My Top 10 Tools for Learning 2021
These are my top 10 tools for learning, both professionally creating learning for others and personally for my own learning.
It has been several years since I last added my top 10 tools for learning as part of Jane Hart’s annual survey. Some of these are my personal learning tools; others are what I use to create learning for others. You can vote for your top 10 tools for learning until August 26. These tools aren’t ranked, but they are categorized based on whether I use them to create learning for others or as a tool for my own personal development.
Work: Creating learning experiences for others
I use these tools for creating learning experiences for others.
Articulate 360 (primarily Storyline)
Most of the elearning content I build for clients is created in Articulate Storyline, part of the Articulate 360 suite. Storyline is fairly easy to develop with, but flexible enough to do plenty with if you’re creative.
Articulate Review saves me tons of time collecting feedback from clients and stakeholders. I use Rise for some development as well, depending on the project.
Twine is my favorite tool for creating branching scenarios. After struggling to write them and make them work in linear tools, it’s amazing how much faster I can develop multiple connected paths in Twine. Plus, it’s free and open source, with an active developer community working to extend its functionality and user communities for support.
I use Affinity Designer nearly every week to edit images for elearning. It’s the tool I use for editing SVG characters like in this Twine scenario. I use Affinity Photo as well, often switching between the two depending on which tools I need. These are great replacements for Adobe Illustrator and Photoshop at a much more affordable price.
I use SnagIt all the time for quick screenshots. If I need to quickly show a colleague or client how to do something, or I need to show an error for troubleshooting, SnagIt is the perfect tool.
While I nearly always pay professional voice over artists rather than record narration myself, I often end up doing minor audio edits. Audacity is free, open source, and does everything I need for quick audio revisions.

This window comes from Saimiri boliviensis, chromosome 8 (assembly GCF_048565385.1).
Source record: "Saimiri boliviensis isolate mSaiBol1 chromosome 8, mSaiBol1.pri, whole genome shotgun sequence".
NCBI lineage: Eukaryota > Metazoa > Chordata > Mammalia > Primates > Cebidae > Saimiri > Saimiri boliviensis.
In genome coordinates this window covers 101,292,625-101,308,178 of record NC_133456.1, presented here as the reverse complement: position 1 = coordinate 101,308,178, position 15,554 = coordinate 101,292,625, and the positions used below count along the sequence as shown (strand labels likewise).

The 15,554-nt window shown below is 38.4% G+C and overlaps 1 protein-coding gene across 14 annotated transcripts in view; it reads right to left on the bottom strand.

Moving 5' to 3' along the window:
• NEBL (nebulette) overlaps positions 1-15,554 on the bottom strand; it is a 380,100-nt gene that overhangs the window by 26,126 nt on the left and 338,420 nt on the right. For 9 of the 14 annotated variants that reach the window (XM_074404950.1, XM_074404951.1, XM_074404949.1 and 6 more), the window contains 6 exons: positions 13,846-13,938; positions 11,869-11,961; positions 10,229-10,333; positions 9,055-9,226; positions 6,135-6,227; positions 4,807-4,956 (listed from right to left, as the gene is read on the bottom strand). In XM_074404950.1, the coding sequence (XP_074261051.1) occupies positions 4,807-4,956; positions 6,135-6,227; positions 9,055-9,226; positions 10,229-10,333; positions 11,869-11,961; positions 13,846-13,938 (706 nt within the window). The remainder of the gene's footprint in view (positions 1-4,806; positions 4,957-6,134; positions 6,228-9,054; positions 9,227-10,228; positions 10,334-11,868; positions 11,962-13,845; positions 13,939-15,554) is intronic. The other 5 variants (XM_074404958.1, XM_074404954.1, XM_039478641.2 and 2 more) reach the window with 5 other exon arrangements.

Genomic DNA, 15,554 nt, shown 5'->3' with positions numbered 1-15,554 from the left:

For all that it is a much maligned tool, PowerPoint is still a regular part of my toolbox. I use it to create mock-ups of elearning layouts and occasionally for basic image editing. As I regularly speak at conferences and online events, I also use PowerPoint to create slides for those sessions.
Work and self-development
The line between professional learning and personal learning is somewhat blurry. Zoom and WordPress fill multiple needs for me, both professional and personal.
I use Zoom for live delivery of coaching and training. Zoom is the tool we use for the biweekly live Q&A sessions for the eLearning Freelancer Bootcamp.
Professionally, Zoom is the tool I use to communicate with clients. Nearly all of my work was remote even before the pandemic. Zoom is easy to use, so even my less technical clients can manage it. I use regularly screen sharing to help with reviews and to guide calls.
Zoom is also one of the main tools that helps me learn from colleagues. The Online Network of Independent Learning Professionals (ONILP) meets via Zoom twice a month. Sometimes we have a presentation (I’ve spoken to the group several times), but it’s usually a “community hour.” We spend an hour asking questions and helping each other out. This is my primary personal learning network.